Now, what happens to the circles in the Pappus chain? Well, none of them pass through A, so they will all get mapped to circles. \mathcal{C}_3 is perpendicular to the circle of inversion, so it gets mapped to itself. But, in the original diagram, \mathcal{C}_3 is tangent to the larger semicircles in the arbelos. Since circle inversion preserves tangency, in the inverted diagram, \mathcal{C}_3 is tangent to the two vertical lines that these semicircles are mapped to. And, of course, the same is true of all of the other circles in the Pappus chain. Finally, note that, since the center of \mathcal{C}_0 lies on the base of the figure, which passes through the center of our inversion circle, it also gets mapped to a point on the base of the figure. Putting this all together, we end up with the following striking figure:

pappus_inverted
Pappus chain inversion: before and after. (from “Reflections on the Arbelos” by Harold P. Boas)

The circle with diameter AB gets mapped to the vertical line through B', and the circle with diameter AC gets mapped to the vertical line through C'. Our Pappus chain, meanwhile, is transformed by inversion into an infinite tower of circles, all of the same size, bounded by these vertical lines. Moreover, the circle \mathcal{C}_3 and the point P_3 are left in place by the inversion. It is now straightforward to use this tower to calculate the height h_3 of P_3 in terms of the diameter d_3 of \mathcal{C}_3. To get from P_3 down to the base, we must first pass through half of \mathcal{C}_3, which has a height of \frac{d_3}{2}. We then must pass through the image of \mathcal{C}_2 under the inversion, which has a height of d_3. Then the image of \mathcal{C}_1, which also has a height of d_3. And, finally, the image of the smallest semicircle of the arbelos, which has a height of \frac{d_3}{2}. All together, we get:

h_3 = \frac{d_3}{2} + d_3 + d_3 + \frac{d_3}{2} = 3d_3.

Pretty nice!


For further reading on circle inversion, see Harold P. Boas’ excellent article, “Reflections on the Arbelos.”

Cover image: René Magritte, The false mirror

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Playing Games II: The Rules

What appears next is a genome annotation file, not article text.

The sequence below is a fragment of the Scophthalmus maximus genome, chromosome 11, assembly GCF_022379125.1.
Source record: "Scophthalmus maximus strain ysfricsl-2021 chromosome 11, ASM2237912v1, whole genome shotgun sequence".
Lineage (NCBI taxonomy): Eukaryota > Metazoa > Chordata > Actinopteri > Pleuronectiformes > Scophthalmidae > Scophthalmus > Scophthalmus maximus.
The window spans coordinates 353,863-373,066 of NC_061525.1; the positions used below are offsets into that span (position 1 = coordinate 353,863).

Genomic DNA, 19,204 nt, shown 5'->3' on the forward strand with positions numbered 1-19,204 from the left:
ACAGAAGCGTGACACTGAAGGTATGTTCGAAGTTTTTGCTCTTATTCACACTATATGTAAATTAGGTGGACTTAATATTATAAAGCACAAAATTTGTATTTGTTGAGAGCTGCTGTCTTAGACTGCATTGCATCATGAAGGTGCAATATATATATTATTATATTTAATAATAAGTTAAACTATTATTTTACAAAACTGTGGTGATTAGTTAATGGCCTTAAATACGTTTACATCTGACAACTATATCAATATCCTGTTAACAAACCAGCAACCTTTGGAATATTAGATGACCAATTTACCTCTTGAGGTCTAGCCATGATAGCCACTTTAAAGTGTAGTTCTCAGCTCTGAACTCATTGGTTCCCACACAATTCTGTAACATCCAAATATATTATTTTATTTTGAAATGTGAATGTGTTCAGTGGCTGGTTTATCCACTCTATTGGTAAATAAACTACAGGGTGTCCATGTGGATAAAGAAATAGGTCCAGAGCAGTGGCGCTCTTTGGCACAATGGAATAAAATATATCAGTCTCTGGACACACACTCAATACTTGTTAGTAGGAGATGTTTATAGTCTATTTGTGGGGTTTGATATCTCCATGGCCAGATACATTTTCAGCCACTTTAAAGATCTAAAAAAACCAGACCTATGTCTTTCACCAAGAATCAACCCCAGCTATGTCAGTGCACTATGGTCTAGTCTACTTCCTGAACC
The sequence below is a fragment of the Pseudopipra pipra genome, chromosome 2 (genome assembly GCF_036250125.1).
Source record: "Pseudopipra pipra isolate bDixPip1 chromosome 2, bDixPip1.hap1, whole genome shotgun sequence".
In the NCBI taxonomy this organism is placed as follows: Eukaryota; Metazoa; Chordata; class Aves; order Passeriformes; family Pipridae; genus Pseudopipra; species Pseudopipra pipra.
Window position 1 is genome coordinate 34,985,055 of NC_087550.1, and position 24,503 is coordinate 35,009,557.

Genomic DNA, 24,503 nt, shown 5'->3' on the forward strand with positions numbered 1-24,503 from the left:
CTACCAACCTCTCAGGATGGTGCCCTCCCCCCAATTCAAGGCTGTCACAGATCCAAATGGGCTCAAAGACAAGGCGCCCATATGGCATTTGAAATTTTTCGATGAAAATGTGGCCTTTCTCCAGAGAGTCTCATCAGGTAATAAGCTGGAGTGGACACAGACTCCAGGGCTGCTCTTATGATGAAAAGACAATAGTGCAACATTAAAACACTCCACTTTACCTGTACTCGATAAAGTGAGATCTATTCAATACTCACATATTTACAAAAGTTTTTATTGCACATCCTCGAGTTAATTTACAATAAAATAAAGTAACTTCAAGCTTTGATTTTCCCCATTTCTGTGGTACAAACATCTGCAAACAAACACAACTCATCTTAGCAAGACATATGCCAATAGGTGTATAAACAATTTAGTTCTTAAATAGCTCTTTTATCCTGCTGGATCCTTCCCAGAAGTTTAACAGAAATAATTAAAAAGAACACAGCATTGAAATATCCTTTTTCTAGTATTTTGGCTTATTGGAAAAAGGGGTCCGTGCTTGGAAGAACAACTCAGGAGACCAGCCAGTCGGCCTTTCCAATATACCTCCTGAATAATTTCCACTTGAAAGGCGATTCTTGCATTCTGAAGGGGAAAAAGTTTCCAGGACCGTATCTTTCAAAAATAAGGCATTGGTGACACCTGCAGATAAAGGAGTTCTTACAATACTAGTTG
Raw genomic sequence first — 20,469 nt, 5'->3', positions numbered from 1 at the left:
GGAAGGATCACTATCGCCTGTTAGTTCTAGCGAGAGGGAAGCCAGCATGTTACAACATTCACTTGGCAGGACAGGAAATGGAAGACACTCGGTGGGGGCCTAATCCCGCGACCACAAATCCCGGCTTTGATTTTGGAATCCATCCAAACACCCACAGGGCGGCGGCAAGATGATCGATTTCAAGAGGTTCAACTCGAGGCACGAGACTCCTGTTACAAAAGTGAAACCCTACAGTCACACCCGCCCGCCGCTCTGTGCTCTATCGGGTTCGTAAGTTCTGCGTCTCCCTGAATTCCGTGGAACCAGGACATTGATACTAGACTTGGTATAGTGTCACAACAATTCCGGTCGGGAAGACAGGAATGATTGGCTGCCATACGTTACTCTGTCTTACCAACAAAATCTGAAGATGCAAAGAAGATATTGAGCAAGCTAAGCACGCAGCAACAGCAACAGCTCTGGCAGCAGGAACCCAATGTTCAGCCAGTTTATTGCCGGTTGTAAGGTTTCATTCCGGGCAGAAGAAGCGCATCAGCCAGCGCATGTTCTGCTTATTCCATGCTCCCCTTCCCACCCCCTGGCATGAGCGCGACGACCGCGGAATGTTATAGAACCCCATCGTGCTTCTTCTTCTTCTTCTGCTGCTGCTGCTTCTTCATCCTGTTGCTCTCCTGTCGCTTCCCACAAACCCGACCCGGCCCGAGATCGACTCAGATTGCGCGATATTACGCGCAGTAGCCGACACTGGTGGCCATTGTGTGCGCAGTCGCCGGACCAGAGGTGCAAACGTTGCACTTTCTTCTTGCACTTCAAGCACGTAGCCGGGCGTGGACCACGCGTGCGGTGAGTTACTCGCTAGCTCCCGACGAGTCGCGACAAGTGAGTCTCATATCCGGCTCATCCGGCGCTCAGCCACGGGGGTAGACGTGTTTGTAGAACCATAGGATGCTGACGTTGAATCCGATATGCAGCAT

In an earlier examination of games, we ran into some trouble when Hypergame, a “game” we defined, led to a contradiction. This ended up being a positive development, as the ideas we developed there led us to a (non-contradictory) proof of Cantor’s Theorem, but it indicates that, if we are going to be serious about our study of games, we need to be more careful about our definitions.

So, what is a game? Here’s what Wittgenstein had to say about the question in his famous development of the notion of language games and family resemblances:

66. Consider for example the proceedings that we call “games.” I mean board-games, card-games, ball-games, Olympic games, and so on. What is common to them all? Don’t say: “There must be something common, or they would not be called ‘games’” but look and see whether there is anything common on all. For if you look at them you will not see something that is common to all, but similarities, relationships, and a whole series of them at that. To repeat: don’t think, but look! Look for example at board-games, with their multifarious relationships. Now pass to card-games; here you find many correspondences with the first group, but many common features drop out, and others appear. When we pass next to ball-games, much that is common is retained, but much is lost. Are they all ‘amusing’? Compare chess with noughts and crosses. Or is there always winning and losing, or competition between players? Think of patience. In ball-games there is winning and losing; but when a child throws his ball at the wall and catches it again, this feature has disappeared. Look at the parts played by skill and luck; and at the difference between skill in chess and skill in tennis. Think now of games like ring-a-ring-a-roses; here is the element of amusement, but how many other characteristic features have disappeared! And we can go through the many, many other groups of games in the same way; can see how similarities crop up and disappear. And the result of this examination is: we see a complicated network of similarities overlapping and crisscrossing: sometimes overall similarities, sometimes similarities of detail.

-Ludwig Wittgenstein, Philosophical Investigations